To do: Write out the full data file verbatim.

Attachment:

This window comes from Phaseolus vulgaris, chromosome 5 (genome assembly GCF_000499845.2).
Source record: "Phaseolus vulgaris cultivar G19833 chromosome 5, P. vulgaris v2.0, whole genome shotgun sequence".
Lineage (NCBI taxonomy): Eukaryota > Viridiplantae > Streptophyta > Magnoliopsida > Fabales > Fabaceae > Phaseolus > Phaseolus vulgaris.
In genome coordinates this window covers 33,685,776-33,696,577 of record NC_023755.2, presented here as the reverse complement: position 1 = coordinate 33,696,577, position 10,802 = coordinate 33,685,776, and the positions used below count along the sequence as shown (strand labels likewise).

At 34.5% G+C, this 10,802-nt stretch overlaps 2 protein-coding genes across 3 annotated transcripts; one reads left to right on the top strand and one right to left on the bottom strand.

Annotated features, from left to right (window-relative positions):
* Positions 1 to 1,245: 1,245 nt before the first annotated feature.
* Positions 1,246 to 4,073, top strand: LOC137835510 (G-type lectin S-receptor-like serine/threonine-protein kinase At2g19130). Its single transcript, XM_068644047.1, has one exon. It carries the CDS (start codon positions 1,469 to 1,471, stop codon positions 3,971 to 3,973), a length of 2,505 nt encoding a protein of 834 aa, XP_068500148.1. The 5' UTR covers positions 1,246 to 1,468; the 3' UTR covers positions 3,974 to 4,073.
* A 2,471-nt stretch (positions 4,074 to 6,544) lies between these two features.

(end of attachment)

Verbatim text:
This window comes from Phaseolus vulgaris, chromosome 5 (genome assembly GCF_000499845.2).
Source record: "Phaseolus vulgaris cultivar G19833 chromosome 5, P. vulgaris v2.0, whole genome shotgun sequence".
Lineage (NCBI taxonomy): Eukaryota > Viridiplantae > Streptophyta > Magnoliopsida > Fabales > Fabaceae > Phaseolus > Phaseolus vulgaris.
In genome coordinates this window covers 33,685,776-33,696,577 of record NC_023755.2, presented here as the reverse complement: position 1 = coordinate 33,696,577, position 10,802 = coordinate 33,685,776, and the positions used below count along the sequence as shown (strand labels likewise).

At 34.5% G+C, this 10,802-nt stretch overlaps 2 protein-coding genes across 3 annotated transcripts; one reads left to right on the top strand and one right to left on the bottom strand.

Annotated features, from left to right (window-relative positions):
* Positions 1 to 1,245: 1,245 nt before the first annotated feature.
* Positions 1,246 to 4,073, top strand: LOC137835510 (G-type lectin S-receptor-like serine/threonine-protein kinase At2g19130). Its single transcript, XM_068644047.1, has one exon. It carries the CDS (start codon positions 1,469 to 1,471, stop codon positions 3,971 to 3,973), a length of 2,505 nt encoding a protein of 834 aa, XP_068500148.1. The 5' UTR covers positions 1,246 to 1,468; the 3' UTR covers positions 3,974 to 4,073.
* A 2,471-nt stretch (positions 4,074 to 6,544) lies between these two features.